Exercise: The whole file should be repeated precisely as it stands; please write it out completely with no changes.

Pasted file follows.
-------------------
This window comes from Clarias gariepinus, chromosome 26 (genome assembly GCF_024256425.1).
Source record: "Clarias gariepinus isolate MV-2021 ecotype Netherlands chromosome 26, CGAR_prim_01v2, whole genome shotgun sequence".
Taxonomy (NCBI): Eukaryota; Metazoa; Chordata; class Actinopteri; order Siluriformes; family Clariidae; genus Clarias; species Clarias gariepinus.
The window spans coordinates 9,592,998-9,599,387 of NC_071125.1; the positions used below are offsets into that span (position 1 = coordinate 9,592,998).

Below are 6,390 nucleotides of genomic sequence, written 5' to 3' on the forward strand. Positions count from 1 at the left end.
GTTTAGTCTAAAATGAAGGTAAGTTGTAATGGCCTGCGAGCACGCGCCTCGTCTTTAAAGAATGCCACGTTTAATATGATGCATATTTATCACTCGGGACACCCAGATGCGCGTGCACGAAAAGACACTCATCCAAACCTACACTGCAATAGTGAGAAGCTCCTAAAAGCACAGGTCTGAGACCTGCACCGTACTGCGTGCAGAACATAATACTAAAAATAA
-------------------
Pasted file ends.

This window comes from Clarias gariepinus, chromosome 26 (genome assembly GCF_024256425.1).
Source record: "Clarias gariepinus isolate MV-2021 ecotype Netherlands chromosome 26, CGAR_prim_01v2, whole genome shotgun sequence".
Taxonomy (NCBI): Eukaryota; Metazoa; Chordata; class Actinopteri; order Siluriformes; family Clariidae; genus Clarias; species Clarias gariepinus.
The window spans coordinates 9,592,998-9,599,387 of NC_071125.1; the positions used below are offsets into that span (position 1 = coordinate 9,592,998).

Below are 6,390 nucleotides of genomic sequence, written 5' to 3' on the forward strand. Positions count from 1 at the left end.
GTTTAGTCTAAAATGAAGGTAAGTTGTAATGGCCTGCGAGCACGCGCCTCGTCTTTAAAGAATGCCACGTTTAATATGATGCATATTTATCACTCGGGACACCCAGATGCGCGTGCACGAAAAGACACTCATCCAAACCTACACTGCAATAGTGAGAAGCTCCTAAAAGCACAGGTCTGAGACCTGCACCGTACTGCGTGCAGAACATAATACTAAAAATAA